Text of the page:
US President Barack Obama urged lawmakers yesterday to resist pressure to weaken a financial reform bill and called again for an independent consumer watchdog to help prevent future financial crises.
As healthcare reform reaches a make-or-break vote in the House of Representatives today, Obama used his weekly radio and internet address to highlight what may become his next top domestic priority: overhauling rules that govern Wall Street.
Obama, who blames lax regulation for helping to spark the crisis, laid out his case for a bill outlined by Senator Chris Dodd ahead of a debate in the Senate’s Banking Committee tomorrow.
“No one denies that reform is needed. So the question we have to answer is very simple: will we learn from this crisis, or will we condemn ourselves to repeat it?” Obama said in the address. “That’s what’s at stake.”
The bill, which would give the Federal Reserve power to break up firms that could threaten the stability of the financial system if they suffered serious problems, faces a reasonably smooth road at the committee level, where Democrats have votes to pass the measure without Republican support.
But once it advances to the full Senate, the arithmetic changes, with Obama’s Democrats controlling only 59 of the 60 votes that will be needed to overcome procedural roadblocks likely to be thrown up by Republicans.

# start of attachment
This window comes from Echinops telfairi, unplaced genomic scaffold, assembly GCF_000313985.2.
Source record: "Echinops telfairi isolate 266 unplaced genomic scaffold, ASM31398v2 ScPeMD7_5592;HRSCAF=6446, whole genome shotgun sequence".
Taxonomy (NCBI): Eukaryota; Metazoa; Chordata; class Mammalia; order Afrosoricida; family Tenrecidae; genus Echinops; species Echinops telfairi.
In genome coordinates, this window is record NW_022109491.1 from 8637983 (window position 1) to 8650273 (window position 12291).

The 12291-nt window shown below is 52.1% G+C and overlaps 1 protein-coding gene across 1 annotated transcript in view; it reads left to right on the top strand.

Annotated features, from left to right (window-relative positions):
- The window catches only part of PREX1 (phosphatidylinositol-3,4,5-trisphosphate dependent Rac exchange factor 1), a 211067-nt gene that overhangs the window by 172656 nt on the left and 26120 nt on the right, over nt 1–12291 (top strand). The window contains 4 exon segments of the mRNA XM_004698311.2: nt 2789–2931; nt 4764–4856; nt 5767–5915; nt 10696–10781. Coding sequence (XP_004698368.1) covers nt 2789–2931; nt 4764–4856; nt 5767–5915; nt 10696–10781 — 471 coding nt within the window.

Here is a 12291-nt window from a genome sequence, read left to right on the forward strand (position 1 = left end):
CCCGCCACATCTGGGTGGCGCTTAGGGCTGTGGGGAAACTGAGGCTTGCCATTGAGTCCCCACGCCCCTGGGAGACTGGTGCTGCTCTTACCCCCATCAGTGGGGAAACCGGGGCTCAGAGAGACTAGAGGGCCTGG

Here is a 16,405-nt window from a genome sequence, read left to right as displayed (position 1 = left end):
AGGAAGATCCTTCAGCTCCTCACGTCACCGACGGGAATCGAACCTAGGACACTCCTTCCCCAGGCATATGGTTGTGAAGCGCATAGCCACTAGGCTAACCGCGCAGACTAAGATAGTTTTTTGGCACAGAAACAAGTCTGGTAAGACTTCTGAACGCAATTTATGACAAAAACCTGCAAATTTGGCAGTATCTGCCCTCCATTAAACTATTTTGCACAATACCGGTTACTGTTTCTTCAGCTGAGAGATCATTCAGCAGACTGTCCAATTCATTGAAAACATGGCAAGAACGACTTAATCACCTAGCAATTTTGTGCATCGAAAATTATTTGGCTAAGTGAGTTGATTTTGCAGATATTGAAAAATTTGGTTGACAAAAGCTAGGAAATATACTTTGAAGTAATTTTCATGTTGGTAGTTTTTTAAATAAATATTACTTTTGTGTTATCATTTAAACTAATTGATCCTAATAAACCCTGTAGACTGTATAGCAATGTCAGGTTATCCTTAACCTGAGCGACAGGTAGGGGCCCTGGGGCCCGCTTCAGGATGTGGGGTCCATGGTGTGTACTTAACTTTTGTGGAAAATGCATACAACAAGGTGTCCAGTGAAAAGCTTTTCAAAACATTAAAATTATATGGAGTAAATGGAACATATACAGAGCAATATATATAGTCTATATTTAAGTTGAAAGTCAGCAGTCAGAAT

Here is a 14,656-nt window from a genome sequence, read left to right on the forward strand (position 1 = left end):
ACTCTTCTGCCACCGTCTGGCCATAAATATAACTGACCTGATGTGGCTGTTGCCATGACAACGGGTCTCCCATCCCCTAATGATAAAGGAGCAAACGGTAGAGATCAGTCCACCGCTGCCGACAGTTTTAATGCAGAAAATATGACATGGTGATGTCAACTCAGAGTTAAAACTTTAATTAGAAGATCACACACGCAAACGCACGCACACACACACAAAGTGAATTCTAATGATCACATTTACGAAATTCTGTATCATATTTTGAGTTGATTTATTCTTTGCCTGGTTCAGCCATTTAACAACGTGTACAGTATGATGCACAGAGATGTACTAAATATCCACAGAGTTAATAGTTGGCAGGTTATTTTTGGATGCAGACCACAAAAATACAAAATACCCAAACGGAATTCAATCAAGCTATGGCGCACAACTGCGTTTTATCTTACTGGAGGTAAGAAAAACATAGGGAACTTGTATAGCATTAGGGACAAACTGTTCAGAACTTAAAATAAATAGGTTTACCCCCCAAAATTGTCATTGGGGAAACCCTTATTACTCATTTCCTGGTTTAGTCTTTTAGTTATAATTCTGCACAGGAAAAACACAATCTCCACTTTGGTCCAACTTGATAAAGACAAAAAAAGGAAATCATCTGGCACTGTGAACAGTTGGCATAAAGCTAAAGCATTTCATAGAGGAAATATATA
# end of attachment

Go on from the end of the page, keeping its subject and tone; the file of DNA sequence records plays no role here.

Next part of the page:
Obama urged Republicans who had worked with Dodd on previous versions of the bill to reconsider their decision to walk away, and he blamed bank and other financial firm lobbyists for trying to block reform.
“I urge those in the Senate who support these reforms to remain strong, to resist the pressure from those who would preserve the status quo, to stand up for their constituents and our country,” he said.
Without naming names, Obama lashed out the opposition party for using the issue to curry favour with Wall Street bosses.
“In fact, the Republican leader in the House reportedly met with a top executive of one of America’s largest banks and made thwarting reform a key part of his party’s pitch for campaign contributions,” Obama said.
House Republican Leader John Boehner told hundreds of bankers at a conference earlier this week to be tough when lobbying against reform on Capitol Hill.
A spokesman for Boehner said the Republican had not made opposing reform part of a pitch to get campaign donations. “Once again, Washington Democrats are offering partisan jabs rather than solutions,” the spokesman said.
Under Dodd’s bill, the Fed – the US central bank – would gain authority over the nation’s largest bank-holding companies and become the home to a new consumer watchdog with oversight of mortgage-related businesses and some large non-bank financial companies, such as insurers.
Obama has made the independence of the consumer agency a top priority. “I won’t accept any attempts to undermine the independence of this agency,” he said. “And I won’t accept efforts to create loopholes for the most egregious abusers of consumers, from payday lenders to auto finance companies to credit card companies.”
Obama said he was a “vigorous defender” of free markets and supported having a vibrant financial sector to give loans to businesses and citizens.
“But what we have seen over the past two years is that without reasonable and clear rules to check abuse and protect families, markets don’t function freely,” he said.
“In the absence of such rules, our financial markets spun out of control, credit markets froze, and our economy nearly plummeted into a second Great Depression.”